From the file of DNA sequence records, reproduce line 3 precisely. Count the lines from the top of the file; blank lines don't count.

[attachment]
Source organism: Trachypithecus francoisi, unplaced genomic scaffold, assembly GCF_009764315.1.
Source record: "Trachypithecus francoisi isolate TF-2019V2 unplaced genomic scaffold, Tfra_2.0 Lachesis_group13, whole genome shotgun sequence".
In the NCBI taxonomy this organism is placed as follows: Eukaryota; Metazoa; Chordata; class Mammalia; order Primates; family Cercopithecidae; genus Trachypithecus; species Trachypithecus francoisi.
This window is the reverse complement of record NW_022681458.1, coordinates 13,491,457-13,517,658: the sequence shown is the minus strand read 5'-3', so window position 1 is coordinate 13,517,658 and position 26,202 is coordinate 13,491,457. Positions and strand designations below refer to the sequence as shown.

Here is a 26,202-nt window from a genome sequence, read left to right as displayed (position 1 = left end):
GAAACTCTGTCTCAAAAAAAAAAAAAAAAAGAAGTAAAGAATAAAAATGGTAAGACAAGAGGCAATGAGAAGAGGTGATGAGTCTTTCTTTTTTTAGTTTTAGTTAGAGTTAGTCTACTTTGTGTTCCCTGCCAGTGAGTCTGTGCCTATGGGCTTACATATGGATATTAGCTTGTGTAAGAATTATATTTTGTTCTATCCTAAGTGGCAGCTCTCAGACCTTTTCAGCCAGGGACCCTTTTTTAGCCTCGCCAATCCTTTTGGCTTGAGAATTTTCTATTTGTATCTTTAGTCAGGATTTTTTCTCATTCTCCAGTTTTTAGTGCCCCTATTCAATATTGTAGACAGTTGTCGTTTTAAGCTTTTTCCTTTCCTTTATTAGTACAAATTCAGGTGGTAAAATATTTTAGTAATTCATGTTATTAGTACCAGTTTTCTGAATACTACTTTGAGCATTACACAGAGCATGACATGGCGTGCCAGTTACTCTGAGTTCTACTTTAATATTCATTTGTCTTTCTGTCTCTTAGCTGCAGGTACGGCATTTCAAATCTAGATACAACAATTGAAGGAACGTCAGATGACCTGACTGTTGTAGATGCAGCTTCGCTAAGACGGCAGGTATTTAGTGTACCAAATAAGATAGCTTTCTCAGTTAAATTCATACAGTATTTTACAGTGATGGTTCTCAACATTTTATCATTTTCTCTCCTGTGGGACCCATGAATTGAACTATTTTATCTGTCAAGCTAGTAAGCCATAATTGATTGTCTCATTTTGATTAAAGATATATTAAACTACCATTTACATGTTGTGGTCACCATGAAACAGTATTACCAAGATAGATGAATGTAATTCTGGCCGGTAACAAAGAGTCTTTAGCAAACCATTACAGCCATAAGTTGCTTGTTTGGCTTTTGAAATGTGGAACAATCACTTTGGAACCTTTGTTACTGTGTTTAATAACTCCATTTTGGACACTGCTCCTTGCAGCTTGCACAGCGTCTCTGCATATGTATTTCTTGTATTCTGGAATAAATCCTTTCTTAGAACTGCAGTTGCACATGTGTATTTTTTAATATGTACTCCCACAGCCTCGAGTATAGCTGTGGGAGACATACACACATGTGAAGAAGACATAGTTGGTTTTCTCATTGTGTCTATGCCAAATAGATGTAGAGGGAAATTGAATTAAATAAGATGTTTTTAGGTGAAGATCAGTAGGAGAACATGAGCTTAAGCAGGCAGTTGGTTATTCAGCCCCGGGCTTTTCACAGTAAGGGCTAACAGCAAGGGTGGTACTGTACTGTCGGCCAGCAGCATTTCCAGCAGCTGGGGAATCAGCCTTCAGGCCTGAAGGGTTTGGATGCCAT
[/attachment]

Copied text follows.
In the NCBI taxonomy this organism is placed as follows: Eukaryota; Metazoa; Chordata; class Mammalia; order Primates; family Cercopithecidae; genus Trachypithecus; species Trachypithecus francoisi.